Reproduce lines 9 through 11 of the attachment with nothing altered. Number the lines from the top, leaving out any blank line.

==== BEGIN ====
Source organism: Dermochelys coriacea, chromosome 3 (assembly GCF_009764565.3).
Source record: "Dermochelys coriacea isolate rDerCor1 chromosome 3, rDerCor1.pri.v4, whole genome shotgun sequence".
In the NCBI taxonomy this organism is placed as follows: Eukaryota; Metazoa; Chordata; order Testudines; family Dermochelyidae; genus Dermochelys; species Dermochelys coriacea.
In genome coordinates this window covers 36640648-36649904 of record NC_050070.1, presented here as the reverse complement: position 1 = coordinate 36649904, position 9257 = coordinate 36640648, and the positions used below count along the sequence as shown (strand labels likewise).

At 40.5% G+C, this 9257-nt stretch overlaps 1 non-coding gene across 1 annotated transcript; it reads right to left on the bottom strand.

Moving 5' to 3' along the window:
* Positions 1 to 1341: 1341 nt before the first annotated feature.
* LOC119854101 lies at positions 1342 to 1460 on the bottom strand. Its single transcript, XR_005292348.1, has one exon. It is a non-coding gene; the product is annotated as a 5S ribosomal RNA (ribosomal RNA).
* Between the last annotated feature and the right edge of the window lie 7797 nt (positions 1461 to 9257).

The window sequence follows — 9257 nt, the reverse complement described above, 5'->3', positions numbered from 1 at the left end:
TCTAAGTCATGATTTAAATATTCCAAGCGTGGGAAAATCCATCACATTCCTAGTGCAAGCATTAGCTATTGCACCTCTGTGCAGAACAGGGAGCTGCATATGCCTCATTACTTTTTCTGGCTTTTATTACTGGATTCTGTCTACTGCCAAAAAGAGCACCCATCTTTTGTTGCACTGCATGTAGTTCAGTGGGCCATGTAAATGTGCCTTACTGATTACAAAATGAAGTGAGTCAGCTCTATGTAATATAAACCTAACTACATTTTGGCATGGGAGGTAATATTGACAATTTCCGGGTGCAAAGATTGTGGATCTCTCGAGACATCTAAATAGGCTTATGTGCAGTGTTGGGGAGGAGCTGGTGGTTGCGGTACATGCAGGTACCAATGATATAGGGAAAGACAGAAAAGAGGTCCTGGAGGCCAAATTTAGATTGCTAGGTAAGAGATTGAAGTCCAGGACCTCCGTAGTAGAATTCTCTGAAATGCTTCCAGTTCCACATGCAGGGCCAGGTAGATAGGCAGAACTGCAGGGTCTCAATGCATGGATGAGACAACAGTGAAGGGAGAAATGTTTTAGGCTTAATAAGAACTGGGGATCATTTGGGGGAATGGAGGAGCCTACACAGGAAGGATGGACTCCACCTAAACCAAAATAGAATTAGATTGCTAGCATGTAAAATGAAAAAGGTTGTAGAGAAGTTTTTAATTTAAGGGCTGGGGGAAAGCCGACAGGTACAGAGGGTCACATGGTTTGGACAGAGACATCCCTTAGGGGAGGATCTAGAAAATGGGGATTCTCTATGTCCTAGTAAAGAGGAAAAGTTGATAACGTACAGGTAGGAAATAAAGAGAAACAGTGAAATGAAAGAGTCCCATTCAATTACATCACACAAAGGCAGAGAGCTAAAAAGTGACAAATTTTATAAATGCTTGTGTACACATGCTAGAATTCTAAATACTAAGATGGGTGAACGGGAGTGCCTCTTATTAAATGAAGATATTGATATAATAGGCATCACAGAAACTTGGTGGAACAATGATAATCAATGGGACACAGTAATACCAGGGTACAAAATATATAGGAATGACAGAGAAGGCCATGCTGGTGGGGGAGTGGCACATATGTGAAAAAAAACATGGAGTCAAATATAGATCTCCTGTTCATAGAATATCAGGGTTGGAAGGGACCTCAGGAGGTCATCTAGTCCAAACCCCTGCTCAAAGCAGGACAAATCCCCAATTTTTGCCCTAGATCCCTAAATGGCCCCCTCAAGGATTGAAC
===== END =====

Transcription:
* Between the last annotated feature and the right edge of the window lie 7797 nt (positions 1461 to 9257).

The window sequence follows — 9257 nt, the reverse complement described above, 5'->3', positions numbered from 1 at the left end:
TCTAAGTCATGATTTAAATATTCCAAGCGTGGGAAAATCCATCACATTCCTAGTGCAAGCATTAGCTATTGCACCTCTGTGCAGAACAGGGAGCTGCATATGCCTCATTACTTTTTCTGGCTTTTATTACTGGATTCTGTCTACTGCCAAAAAGAGCACCCATCTTTTGTTGCACTGCATGTAGTTCAGTGGGCCATGTAAATGTGCCTTACTGATTACAAAATGAAGTGAGTCAGCTCTATGTAATATAAACCTAACTACATTTTGGCATGGGAGGTAATATTGACAATTTCCGGGTGCAAAGATTGTGGATCTCTCGAGACATCTAAATAGGCTTATGTGCAGTGTTGGGGAGGAGCTGGTGGTTGCGGTACATGCAGGTACCAATGATATAGGGAAAGACAGAAAAGAGGTCCTGGAGGCCAAATTTAGATTGCTAGGTAAGAGATTGAAGTCCAGGACCTCCGTAGTAGAATTCTCTGAAATGCTTCCAGTTCCACATGCAGGGCCAGGTAGATAGGCAGAACTGCAGGGTCTCAATGCATGGATGAGACAACAGTGAAGGGAGAAATGTTTTAGGCTTAATAAGAACTGGGGATCATTTGGGGGAATGGAGGAGCCTACACAGGAAGGATGGACTCCACCTAAACCAAAATAGAATTAGATTGCTAGCATGTAAAATGAAAAAGGTTGTAGAGAAGTTTTTAATTTAAGGGCTGGGGGAAAGCCGACAGGTACAGAGGGTCACATGGTTTGGACAGAGACATCCCTTAGGGGAGGATCTAGAAAATGGGGATTCTCTATGTCCTAGTAAAGAGGAAAAGTTGATAACGTACAGGTAGGAAATAAAGAGAAACAGTGAAATGAAAGAGTCCCATTCAATTACATCACACAAAGGCAGAGAGCTAAAAAGTGACAAATTTTATAAATGCTTGTGTACACATGCTAGAATTCTAAATACTAAGATGGGTGAACGGGAGTGCCTCTTATTAAATGAAGATATTGATATAATAGGCATCACAGAAACTTGGTGGAACAATGATAATCAATGGGACACAGTAATACCAGGGTACAAAATATATAGGAATGACAGAGAAGGCCATGCTGGTGGGGGAGTGGCACATATGTGAAAAAAAACATGGAGTCAAATATAGATCTCCTGTTCATAGAATATCAGGGTTGGAAGGGACCTCAGGAGGTCATCTAGTCCAAACCCCTGCTCAAAGCAGGACAAATCCCCAATTTTTGCCCTAGATCCCTAAATGGCCCCCTCAAGGATTGAAC